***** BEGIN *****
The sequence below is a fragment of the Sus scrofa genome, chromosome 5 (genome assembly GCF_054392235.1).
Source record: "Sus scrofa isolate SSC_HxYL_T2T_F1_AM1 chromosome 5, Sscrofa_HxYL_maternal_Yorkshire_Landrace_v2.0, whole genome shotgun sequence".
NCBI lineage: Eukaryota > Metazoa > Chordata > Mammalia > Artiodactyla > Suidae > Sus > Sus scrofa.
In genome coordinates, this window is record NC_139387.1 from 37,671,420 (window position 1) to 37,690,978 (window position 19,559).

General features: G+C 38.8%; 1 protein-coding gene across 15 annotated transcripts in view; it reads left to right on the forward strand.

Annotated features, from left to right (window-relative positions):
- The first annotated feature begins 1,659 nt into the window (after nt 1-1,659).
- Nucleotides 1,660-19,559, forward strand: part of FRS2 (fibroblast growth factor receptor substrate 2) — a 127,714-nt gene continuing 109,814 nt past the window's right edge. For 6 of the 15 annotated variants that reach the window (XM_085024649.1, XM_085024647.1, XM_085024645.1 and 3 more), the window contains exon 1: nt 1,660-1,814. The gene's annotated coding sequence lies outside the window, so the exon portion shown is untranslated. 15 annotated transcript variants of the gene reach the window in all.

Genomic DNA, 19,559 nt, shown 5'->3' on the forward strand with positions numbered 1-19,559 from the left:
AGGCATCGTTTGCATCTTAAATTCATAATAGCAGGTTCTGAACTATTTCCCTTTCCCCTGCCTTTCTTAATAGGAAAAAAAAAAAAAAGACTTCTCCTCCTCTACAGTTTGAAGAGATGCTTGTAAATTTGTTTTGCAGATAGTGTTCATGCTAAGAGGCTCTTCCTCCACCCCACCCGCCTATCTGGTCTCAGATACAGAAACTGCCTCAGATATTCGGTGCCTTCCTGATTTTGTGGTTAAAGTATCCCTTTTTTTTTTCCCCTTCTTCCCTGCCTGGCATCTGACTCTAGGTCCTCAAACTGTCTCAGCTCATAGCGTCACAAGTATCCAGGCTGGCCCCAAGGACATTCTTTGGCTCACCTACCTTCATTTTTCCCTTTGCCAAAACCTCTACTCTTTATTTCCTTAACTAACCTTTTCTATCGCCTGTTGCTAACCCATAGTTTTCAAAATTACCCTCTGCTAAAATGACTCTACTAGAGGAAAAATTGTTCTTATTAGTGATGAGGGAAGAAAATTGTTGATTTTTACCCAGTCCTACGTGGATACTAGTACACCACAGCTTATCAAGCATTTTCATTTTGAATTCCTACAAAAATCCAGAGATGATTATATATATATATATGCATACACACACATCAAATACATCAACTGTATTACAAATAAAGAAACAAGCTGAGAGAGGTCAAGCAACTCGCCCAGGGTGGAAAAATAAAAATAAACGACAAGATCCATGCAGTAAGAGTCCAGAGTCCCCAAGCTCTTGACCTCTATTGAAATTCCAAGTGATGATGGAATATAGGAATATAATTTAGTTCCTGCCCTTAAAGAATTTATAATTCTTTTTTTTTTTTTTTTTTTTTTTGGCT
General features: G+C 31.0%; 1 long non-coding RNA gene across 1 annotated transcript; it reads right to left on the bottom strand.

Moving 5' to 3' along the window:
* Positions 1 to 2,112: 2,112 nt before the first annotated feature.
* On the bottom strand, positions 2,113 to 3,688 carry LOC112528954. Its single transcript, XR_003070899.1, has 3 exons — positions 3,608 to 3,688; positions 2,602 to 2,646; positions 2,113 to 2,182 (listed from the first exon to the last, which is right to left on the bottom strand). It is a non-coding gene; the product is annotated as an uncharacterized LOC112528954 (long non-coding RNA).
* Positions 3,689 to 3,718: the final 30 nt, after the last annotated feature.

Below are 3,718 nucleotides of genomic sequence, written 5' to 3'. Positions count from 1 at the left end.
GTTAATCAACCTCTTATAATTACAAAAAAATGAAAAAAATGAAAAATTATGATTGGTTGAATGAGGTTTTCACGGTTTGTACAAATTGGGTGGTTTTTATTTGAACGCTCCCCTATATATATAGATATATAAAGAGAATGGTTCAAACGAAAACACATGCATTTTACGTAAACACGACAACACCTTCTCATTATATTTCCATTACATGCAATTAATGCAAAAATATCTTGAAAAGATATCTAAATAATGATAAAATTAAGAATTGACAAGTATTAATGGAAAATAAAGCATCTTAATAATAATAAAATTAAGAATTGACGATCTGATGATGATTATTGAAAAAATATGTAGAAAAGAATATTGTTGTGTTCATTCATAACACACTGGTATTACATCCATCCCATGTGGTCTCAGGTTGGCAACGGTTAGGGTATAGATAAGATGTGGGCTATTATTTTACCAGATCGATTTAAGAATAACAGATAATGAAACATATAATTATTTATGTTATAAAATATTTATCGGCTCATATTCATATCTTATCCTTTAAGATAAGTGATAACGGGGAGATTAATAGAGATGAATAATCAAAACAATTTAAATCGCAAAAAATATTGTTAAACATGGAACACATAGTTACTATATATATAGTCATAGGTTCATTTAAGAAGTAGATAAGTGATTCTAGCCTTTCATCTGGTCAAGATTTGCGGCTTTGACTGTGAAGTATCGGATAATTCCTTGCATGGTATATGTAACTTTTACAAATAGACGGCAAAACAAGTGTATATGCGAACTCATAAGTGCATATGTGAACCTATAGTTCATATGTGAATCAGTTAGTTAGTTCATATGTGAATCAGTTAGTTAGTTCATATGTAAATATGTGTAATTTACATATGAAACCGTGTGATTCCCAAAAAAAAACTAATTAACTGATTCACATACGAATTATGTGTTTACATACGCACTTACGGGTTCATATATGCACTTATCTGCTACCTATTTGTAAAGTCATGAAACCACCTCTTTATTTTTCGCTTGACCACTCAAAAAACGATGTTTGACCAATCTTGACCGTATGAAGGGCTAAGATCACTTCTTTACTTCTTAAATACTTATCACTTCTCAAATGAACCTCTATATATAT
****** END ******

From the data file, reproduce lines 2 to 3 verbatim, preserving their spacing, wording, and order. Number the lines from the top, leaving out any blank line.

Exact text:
Source record: "Sus scrofa isolate SSC_HxYL_T2T_F1_AM1 chromosome 5, Sscrofa_HxYL_maternal_Yorkshire_Landrace_v2.0, whole genome shotgun sequence".
NCBI lineage: Eukaryota > Metazoa > Chordata > Mammalia > Artiodactyla > Suidae > Sus > Sus scrofa.